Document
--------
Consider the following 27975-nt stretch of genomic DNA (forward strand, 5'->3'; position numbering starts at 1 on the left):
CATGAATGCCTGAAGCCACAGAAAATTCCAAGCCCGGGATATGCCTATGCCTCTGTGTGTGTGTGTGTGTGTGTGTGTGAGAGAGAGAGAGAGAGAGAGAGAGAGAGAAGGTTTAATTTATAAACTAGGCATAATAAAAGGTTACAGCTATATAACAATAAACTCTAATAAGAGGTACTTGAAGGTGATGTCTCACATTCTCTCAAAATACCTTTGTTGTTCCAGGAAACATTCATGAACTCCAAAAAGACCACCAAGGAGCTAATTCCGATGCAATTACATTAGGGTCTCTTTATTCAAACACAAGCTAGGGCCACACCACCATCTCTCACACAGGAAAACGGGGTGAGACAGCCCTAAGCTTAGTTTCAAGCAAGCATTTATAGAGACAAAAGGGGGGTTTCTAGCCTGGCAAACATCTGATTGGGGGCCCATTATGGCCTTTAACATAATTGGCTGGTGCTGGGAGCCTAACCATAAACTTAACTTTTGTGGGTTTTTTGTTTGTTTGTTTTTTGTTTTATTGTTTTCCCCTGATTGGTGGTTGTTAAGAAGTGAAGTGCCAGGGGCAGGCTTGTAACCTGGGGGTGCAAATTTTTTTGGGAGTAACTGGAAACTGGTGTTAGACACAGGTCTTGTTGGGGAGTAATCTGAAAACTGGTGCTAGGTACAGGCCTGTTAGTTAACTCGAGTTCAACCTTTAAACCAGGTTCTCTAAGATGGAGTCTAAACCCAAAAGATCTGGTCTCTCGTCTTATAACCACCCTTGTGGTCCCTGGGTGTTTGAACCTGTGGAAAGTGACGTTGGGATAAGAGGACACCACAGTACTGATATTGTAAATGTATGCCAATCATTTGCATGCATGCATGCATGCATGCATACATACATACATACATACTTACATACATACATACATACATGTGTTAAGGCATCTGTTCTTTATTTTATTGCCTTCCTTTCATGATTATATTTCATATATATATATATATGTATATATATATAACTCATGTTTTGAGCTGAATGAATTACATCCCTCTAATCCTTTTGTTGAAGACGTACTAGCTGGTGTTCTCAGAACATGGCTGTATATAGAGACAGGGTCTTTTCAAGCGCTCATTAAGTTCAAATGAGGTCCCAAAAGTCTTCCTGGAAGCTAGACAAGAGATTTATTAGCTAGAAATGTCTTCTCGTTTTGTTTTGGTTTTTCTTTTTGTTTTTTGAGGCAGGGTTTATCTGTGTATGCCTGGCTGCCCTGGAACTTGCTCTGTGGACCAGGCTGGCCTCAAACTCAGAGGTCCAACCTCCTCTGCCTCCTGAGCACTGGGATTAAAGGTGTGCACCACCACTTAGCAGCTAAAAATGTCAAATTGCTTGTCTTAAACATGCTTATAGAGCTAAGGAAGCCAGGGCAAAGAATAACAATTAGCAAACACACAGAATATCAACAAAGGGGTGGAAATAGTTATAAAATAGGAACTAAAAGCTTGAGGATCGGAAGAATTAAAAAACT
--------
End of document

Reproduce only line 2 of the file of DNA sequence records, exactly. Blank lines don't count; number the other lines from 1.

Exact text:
CATGAATGCCTGAAGCCACAGAAAATTCCAAGCCCGGGATATGCCTATGCCTCTGTGTGTGTGTGTGTGTGTGTGTGTGAGAGAGAGAGAGAGAGAGAGAGAGAGAGAAGGTTTAATTTATAAACTAGGCATAATAAAAGGTTACAGCTATATAACAATAAACTCTAATAAGAGGTACTTGAAGGTGATGTCTCACATTCTCTCAAAATACCTTTGTTGTTCCAGGAAACATTCATGAACTCCAAAAAGACCACCAAGGAGCTAATTCCGATGCAATTACATTAGGGTCTCTTTATTCAAACACAAGCTAGGGCCACACCACCATCTCTCACACAGGAAAACGGGGTGAGACAGCCCTAAGCTTAGTTTCAAGCAAGCATTTATAGAGACAAAAGGGGGGTTTCTAGCCTGGCAAACATCTGATTGGGGGCCCATTATGGCCTTTAACATAATTGGCTGGTGCTGGGAGCCTAACCATAAACTTAACTTTTGTGGGTTTTTTGTTTGTTTGTTTTTTGTTTTATTGTTTTCCCCTGATTGGTGGTTGTTAAGAAGTGAAGTGCCAGGGGCAGGCTTGTAACCTGGGGGTGCAAATTTTTTTGGGAGTAACTGGAAACTGGTGTTAGACACAGGTCTTGTTGGGGAGTAATCTGAAAACTGGTGCTAGGTACAGGCCTGTTAGTTAACTCGAGTTCAACCTTTAAACCAGGTTCTCTAAGATGGAGTCTAAACCCAAAAGATCTGGTCTCTCGTCTTATAACCACCCTTGTGGTCCCTGGGTGTTTGAACCTGTGGAAAGTGACGTTGGGATAAGAGGACACCACAGTACTGATATTGTAAATGTATGCCAATCATTTGCATGCATGCATGCATGCATGCATACATACATACATACATACTTACATACATACATACATACATGTGTTAAGGCATCTGTTCTTTATTTTATTGCCTTCCTTTCATGATTATATTTCATATATATATATATATGTATATATATATAACTCATGTTTTGAGCTGAATGAATTACATCCCTCTAATCCTTTTGTTGAAGACGTACTAGCTGGTGTTCTCAGAACATGGCTGTATATAGAGACAGGGTCTTTTCAAGCGCTCATTAAGTTCAAATGAGGTCCCAAAAGTCTTCCTGGAAGCTAGACAAGAGATTTATTAGCTAGAAATGTCTTCTCGTTTTGTTTTGGTTTTTCTTTTTGTTTTTTGAGGCAGGGTTTATCTGTGTATGCCTGGCTGCCCTGGAACTTGCTCTGTGGACCAGGCTGGCCTCAAACTCAGAGGTCCAACCTCCTCTGCCTCCTGAGCACTGGGATTAAAGGTGTGCACCACCACTTAGCAGCTAAAAATGTCAAATTGCTTGTCTTAAACATGCTTATAGAGCTAAGGAAGCCAGGGCAAAGAATAACAATTAGCAAACACACAGAATATCAACAAAGGGGTGGAAATAGTTATAAAATAGGAACTAAAAGCTTGAGGATCGGAAGAATTAAAAAACT